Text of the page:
Lake whitefish (Coregonus clupeaformis Mitchill), an important commercial species in the Laurentian Great Lakes, have experienced decreased growth and condition in regions of the upper Great Lakes over the past 20 years. Increases in lake whitefish density and decreases in the density of Diporeia spp., an energy rich and historically important part of the lake whitefish diet, have been implicated in the recent declines in lake whitefish growth and condition. The goal of this study was to describe lake whitefish fecundity, egg lipid content, and total ovary lipid content in selected regions of Lakes Huron, Michigan, and Superior in 1986–87 and 2003–05, two time periods with different lake whitefish and Diporeia densities. Under conditions of high lake whitefish density and low Diporeia density, female lake whitefish in the upper Laurentian Great Lakes generally produced fewer eggs. Egg lipid content was higher in 2003–05 than in 1986–87 at all sites, regardless of changes in lake whitefish or Diporeia densities. Total ovary lipid content and lake whitefish abundance were inversely related, while there was no significant relationship between total ovary lipid content and Diporeia density. The amount of energy that lake whitefish invested in egg production was more closely associated with lake whitefish abundance than with Diporeia density. This study provides evidence that recent changes in production dynamics of Great Lakes lake whitefish have not been driven solely by declines in Diporeia but have been significantly influenced by lake whitefish abundance.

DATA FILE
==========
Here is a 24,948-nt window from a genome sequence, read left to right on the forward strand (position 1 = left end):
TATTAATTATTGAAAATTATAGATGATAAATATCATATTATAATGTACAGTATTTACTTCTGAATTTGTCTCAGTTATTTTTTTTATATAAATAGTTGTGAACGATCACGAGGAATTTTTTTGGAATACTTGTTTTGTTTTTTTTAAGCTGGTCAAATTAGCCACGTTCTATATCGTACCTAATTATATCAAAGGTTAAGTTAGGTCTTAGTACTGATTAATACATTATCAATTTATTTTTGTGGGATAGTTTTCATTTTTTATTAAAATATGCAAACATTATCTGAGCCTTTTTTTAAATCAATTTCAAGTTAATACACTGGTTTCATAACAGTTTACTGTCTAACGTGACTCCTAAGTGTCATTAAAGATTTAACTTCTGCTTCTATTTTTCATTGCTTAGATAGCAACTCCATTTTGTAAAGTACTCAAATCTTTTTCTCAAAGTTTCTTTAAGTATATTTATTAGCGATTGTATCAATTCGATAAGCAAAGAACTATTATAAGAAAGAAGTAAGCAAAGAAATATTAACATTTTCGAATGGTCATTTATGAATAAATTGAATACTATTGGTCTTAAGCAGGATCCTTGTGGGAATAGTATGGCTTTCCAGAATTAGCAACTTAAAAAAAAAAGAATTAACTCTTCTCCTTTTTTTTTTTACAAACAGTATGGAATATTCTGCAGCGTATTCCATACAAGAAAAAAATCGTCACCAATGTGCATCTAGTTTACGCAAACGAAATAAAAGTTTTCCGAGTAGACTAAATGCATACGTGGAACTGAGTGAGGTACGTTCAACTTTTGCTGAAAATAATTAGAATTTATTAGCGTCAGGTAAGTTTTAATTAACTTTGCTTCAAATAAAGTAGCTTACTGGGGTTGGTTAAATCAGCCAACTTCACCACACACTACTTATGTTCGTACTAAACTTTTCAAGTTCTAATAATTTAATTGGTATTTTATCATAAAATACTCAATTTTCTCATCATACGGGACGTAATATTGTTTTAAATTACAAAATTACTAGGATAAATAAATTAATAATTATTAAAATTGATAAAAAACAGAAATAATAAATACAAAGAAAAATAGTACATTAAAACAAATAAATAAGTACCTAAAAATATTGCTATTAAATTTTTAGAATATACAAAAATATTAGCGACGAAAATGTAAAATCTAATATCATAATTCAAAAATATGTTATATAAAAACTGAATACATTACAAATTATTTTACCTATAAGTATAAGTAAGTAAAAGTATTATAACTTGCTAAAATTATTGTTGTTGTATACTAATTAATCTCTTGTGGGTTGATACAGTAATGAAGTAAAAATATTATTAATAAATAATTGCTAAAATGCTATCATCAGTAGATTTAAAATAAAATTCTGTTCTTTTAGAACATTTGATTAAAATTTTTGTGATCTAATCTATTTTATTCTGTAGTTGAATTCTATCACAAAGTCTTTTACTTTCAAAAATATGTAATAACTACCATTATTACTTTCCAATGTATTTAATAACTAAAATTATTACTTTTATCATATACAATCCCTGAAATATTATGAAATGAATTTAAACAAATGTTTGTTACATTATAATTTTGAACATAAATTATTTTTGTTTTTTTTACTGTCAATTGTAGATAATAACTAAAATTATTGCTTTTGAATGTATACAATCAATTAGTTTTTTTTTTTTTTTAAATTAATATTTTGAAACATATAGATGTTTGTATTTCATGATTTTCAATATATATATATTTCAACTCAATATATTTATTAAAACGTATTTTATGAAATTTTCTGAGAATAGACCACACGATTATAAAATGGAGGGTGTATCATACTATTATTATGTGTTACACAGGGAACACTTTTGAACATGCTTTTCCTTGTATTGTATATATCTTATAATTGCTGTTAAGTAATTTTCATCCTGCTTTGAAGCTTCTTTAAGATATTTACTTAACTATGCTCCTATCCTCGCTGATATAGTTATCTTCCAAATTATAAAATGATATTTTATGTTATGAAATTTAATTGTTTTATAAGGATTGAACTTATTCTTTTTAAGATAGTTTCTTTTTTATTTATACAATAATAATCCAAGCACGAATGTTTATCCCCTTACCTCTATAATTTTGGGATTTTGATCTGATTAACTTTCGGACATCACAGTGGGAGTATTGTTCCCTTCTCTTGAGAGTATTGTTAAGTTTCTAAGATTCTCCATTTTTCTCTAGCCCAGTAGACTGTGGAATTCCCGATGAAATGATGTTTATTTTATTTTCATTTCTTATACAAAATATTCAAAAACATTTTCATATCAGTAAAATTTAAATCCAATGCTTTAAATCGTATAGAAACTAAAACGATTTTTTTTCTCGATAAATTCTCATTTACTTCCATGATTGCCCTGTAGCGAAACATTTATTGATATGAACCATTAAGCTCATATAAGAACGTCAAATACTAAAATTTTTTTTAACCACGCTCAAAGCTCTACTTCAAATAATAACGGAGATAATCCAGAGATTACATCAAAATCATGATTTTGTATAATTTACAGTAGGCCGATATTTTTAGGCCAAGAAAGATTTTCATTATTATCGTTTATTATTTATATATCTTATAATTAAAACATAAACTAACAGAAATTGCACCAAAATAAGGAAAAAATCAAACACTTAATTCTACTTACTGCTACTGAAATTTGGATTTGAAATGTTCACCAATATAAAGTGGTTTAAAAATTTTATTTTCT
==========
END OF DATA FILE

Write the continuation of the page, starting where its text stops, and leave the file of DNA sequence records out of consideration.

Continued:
Journal of Great Lakes Research
Vol. 33 • No. 4
Vol. 33 • No. 4